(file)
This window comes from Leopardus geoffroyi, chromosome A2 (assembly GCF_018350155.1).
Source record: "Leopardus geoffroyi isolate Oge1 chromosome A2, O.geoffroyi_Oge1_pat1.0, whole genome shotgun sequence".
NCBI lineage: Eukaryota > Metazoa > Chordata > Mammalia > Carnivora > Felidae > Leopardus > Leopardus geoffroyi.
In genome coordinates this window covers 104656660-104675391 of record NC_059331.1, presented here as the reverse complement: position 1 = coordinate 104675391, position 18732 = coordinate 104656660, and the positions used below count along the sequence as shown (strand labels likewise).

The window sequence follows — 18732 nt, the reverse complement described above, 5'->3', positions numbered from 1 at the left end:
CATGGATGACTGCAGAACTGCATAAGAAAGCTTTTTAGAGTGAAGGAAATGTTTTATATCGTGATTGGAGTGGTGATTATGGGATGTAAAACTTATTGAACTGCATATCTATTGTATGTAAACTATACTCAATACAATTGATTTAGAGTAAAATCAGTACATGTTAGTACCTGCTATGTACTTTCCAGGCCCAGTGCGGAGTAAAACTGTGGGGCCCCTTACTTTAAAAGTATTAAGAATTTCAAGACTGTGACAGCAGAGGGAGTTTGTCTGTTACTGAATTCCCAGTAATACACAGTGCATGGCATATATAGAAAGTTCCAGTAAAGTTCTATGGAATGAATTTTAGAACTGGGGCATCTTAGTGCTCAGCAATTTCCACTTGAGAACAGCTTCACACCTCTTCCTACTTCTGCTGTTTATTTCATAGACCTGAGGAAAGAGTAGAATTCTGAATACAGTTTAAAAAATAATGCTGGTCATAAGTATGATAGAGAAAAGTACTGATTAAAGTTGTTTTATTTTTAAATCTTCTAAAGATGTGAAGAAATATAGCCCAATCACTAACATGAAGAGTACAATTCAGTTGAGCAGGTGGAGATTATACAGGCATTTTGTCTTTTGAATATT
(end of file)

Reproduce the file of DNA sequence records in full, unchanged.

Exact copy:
This window comes from Leopardus geoffroyi, chromosome A2 (assembly GCF_018350155.1).
Source record: "Leopardus geoffroyi isolate Oge1 chromosome A2, O.geoffroyi_Oge1_pat1.0, whole genome shotgun sequence".
NCBI lineage: Eukaryota > Metazoa > Chordata > Mammalia > Carnivora > Felidae > Leopardus > Leopardus geoffroyi.
In genome coordinates this window covers 104656660-104675391 of record NC_059331.1, presented here as the reverse complement: position 1 = coordinate 104675391, position 18732 = coordinate 104656660, and the positions used below count along the sequence as shown (strand labels likewise).

The window sequence follows — 18732 nt, the reverse complement described above, 5'->3', positions numbered from 1 at the left end:
CATGGATGACTGCAGAACTGCATAAGAAAGCTTTTTAGAGTGAAGGAAATGTTTTATATCGTGATTGGAGTGGTGATTATGGGATGTAAAACTTATTGAACTGCATATCTATTGTATGTAAACTATACTCAATACAATTGATTTAGAGTAAAATCAGTACATGTTAGTACCTGCTATGTACTTTCCAGGCCCAGTGCGGAGTAAAACTGTGGGGCCCCTTACTTTAAAAGTATTAAGAATTTCAAGACTGTGACAGCAGAGGGAGTTTGTCTGTTACTGAATTCCCAGTAATACACAGTGCATGGCATATATAGAAAGTTCCAGTAAAGTTCTATGGAATGAATTTTAGAACTGGGGCATCTTAGTGCTCAGCAATTTCCACTTGAGAACAGCTTCACACCTCTTCCTACTTCTGCTGTTTATTTCATAGACCTGAGGAAAGAGTAGAATTCTGAATACAGTTTAAAAAATAATGCTGGTCATAAGTATGATAGAGAAAAGTACTGATTAAAGTTGTTTTATTTTTAAATCTTCTAAAGATGTGAAGAAATATAGCCCAATCACTAACATGAAGAGTACAATTCAGTTGAGCAGGTGGAGATTATACAGGCATTTTGTCTTTTGAATATT